He was a very far-seeing man, could see a future for Port Erin, and was one of the first to build boarding-houses there as a speculation.

There was no Board of Guardians of the Poor, and the poor people of the town were cared for by a committee composed of the leisured wealthy residents and others. There were many beggars at that time travelling the Island, which of course ceased when the Board of Guardians of the Poor were appointed.

There was also a Dorcas Society, which functioned until recently, and performed very good work. Whatever sum of money that they had in hand has, I understand, been handed to the Board of Guardians of the Poor.

These Societies had an Annual Tea and Concert, the ladies providing the tea gratis, and competing with each other as to who would have the best display. After the tea was over, the tables were removed and a Concert by local artistes would follow.

There were thirteen cow-keepers in Castletown - no farmers' milkcarts in those days. The milk was 2'd a quart in the summer period, and 3d a quart in the winter. Some of the cow-keepers had their cow-sheds at the rear of their houses, with no back entrances, and you could see the cows walking in a procession down the street. Suddenly the leader would turn right or left, as the case may be, and go through the front door of a house, and along the passage (which would be of stone flags), and then to the shed at the rear.

The cow-keepers would be renting fields in the immediate neighbourhood of the town for grazing during the summer, and all the food for the cattle during the winter had to be brought through the house either in baskets or wheelbarrows.

The Castletown Water Company was in existence even before I can remember, but few of the working-class people obtained their supply from the mains for a long time afterwards. They were supplied with washing water from the river when their reserve of rain-water was exhausted, and their drinking water from wells. The residents along the Quay obtained their drinking water from a well at the Little Bank, and their washing water from the river. During the excavations for a warehouse on the Bank the spring supplying the well was cut, with the result that a supply had to be obtained from the mains, for which I personally was not sorry, as it saved me getting the water in buckets, and gave me more time for play.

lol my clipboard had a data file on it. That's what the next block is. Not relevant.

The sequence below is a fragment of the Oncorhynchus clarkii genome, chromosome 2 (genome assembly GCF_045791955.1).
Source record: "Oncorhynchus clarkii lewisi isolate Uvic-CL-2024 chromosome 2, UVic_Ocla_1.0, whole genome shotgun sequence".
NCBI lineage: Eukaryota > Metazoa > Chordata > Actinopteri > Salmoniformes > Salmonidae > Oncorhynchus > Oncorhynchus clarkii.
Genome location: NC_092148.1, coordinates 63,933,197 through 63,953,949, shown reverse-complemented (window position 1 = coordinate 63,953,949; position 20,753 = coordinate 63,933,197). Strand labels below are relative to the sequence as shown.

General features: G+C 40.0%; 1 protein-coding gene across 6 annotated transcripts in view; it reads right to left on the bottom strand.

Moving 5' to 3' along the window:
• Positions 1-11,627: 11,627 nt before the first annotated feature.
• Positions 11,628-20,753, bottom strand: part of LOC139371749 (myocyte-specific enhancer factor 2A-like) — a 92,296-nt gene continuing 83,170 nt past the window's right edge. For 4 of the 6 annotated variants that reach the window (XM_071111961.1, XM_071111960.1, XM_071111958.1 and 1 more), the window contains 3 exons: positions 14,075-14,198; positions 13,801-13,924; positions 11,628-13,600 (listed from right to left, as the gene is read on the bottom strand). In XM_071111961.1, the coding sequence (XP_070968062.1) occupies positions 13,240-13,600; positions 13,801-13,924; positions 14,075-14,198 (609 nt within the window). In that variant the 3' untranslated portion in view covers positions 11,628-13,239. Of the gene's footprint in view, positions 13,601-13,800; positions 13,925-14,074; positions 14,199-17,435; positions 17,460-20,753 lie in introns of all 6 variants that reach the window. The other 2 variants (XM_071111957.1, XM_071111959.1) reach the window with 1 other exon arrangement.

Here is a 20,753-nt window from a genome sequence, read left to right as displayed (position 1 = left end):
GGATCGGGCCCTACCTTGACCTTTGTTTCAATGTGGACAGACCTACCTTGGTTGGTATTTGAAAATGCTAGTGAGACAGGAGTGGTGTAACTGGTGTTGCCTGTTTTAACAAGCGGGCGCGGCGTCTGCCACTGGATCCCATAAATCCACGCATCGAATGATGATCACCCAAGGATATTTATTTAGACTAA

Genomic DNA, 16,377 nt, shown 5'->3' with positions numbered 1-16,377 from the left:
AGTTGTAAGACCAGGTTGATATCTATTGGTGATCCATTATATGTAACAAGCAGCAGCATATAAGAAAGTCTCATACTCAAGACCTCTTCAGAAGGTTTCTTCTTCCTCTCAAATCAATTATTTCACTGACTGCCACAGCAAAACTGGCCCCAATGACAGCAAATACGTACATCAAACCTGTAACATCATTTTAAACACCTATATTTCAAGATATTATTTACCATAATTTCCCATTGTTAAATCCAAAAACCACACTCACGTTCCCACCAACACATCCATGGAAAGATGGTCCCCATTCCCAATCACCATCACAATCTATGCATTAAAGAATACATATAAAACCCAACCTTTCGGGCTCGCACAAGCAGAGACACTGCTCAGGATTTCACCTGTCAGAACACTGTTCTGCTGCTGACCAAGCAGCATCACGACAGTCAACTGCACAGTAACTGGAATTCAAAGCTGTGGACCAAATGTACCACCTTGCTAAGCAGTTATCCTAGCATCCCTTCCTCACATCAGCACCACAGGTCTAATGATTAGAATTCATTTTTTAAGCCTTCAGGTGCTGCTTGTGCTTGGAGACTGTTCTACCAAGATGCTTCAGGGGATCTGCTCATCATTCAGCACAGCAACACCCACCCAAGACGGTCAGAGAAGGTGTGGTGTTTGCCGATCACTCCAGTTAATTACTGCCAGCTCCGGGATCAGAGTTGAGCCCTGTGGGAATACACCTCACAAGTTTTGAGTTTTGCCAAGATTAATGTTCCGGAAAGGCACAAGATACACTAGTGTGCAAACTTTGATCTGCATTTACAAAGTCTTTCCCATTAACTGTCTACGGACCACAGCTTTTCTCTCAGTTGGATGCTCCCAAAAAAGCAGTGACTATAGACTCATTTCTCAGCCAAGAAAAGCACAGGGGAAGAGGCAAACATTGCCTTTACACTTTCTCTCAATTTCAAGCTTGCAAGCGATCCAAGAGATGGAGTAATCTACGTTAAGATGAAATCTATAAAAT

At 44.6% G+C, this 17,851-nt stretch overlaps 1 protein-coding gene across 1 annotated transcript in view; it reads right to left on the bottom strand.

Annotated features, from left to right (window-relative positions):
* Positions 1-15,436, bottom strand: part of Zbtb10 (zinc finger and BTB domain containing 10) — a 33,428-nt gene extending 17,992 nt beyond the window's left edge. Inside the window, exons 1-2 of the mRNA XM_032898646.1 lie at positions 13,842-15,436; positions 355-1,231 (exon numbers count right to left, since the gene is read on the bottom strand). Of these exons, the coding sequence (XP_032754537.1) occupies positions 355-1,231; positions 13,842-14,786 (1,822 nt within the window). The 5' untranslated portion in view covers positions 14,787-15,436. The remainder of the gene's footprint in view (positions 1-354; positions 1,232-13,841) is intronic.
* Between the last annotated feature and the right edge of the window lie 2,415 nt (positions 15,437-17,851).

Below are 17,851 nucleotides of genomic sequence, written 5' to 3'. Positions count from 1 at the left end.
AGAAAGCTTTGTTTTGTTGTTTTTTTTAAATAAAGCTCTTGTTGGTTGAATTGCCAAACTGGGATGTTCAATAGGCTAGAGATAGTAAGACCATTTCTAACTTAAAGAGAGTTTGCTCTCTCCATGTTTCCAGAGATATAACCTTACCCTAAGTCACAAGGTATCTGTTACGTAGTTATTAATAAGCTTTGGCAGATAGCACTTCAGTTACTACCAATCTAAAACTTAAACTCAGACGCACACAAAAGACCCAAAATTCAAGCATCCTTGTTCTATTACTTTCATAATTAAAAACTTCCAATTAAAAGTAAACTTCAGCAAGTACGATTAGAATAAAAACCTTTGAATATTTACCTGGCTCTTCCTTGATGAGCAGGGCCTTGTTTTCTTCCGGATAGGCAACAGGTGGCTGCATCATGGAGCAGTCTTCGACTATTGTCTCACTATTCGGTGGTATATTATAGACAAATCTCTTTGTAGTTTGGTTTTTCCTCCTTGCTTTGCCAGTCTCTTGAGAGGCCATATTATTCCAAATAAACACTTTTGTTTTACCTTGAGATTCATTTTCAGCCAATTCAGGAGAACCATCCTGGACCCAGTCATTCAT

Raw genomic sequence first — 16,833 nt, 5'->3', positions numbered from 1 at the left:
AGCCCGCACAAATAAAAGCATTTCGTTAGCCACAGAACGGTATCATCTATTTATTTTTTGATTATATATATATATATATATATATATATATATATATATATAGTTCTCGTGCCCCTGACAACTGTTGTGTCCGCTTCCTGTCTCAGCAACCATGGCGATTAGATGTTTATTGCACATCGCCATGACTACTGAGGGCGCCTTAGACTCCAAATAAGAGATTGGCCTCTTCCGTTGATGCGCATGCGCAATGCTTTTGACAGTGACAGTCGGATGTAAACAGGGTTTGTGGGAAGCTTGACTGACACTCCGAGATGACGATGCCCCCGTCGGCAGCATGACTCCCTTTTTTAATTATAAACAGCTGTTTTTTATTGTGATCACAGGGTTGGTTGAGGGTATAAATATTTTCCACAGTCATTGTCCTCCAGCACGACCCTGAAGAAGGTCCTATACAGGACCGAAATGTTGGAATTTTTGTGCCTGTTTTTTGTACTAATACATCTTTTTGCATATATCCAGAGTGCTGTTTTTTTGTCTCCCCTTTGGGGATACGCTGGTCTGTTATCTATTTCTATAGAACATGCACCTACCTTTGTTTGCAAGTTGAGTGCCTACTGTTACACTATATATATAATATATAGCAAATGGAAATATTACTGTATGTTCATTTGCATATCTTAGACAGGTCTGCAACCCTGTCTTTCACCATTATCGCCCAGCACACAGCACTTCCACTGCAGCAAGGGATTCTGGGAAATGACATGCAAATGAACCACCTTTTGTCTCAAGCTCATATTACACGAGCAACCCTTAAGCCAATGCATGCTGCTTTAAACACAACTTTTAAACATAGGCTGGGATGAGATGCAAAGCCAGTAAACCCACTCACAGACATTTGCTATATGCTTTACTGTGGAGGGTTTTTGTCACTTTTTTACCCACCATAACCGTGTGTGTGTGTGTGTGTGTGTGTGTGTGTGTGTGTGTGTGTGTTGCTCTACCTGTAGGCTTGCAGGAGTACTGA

As the time went on, supply pipes were placed on the walls in some of the streets, and the wells closed, the householders paying a small fee for the right to get their supply from the taps. Today, every household has its own supply from the mains.

I can well remember a well at the west end of Queen Street, almost at the gable of the End House in a grass plot which is still in existence. Some of the inhabitants had pig-styes near the shore on this spot.

There were a number of rather remarkable characters in the town in the old days, largely attributable to drink and lack of education.

John Smith, the Town Bellman prior to Davie McGill had an exceptional thirst, and a temperance advocate persuaded him to sign the total abstinence pledge, which document Smith was showing to all and sundry. Some of the wags decided they would have some fun out of this and got Smith to give a call in front of the public-houses and grocers' shops, and a last call - in front of the Temperance advocates - as follows: 'To all whom it may concern. Take notice that I, John Smith, Bellman for the Town of Castletown, have this day signed the Total Abstinence Pledge. Any person serving me with intoxicating liquor does so at their own risk and peril'. The first call made was in front of a grocer's shop in Arbory Street, the proprietor coming to the door to hear what the Bellman had to say. When he had finished, the grocer remarked: 'Very nice, John, very nice and well done. Come in and have a drop on the strength of it.' This was repeated at all the calls, until when he arrived before the Temperance advocate's house he had to lean against the wall before he could ring the bell. His wife was the only person in Castletown to my knowledge, who wore hoops in her frock, and continued to do so as long as she was able to get about.

C.E. Watterson

Memoirs written circa 1930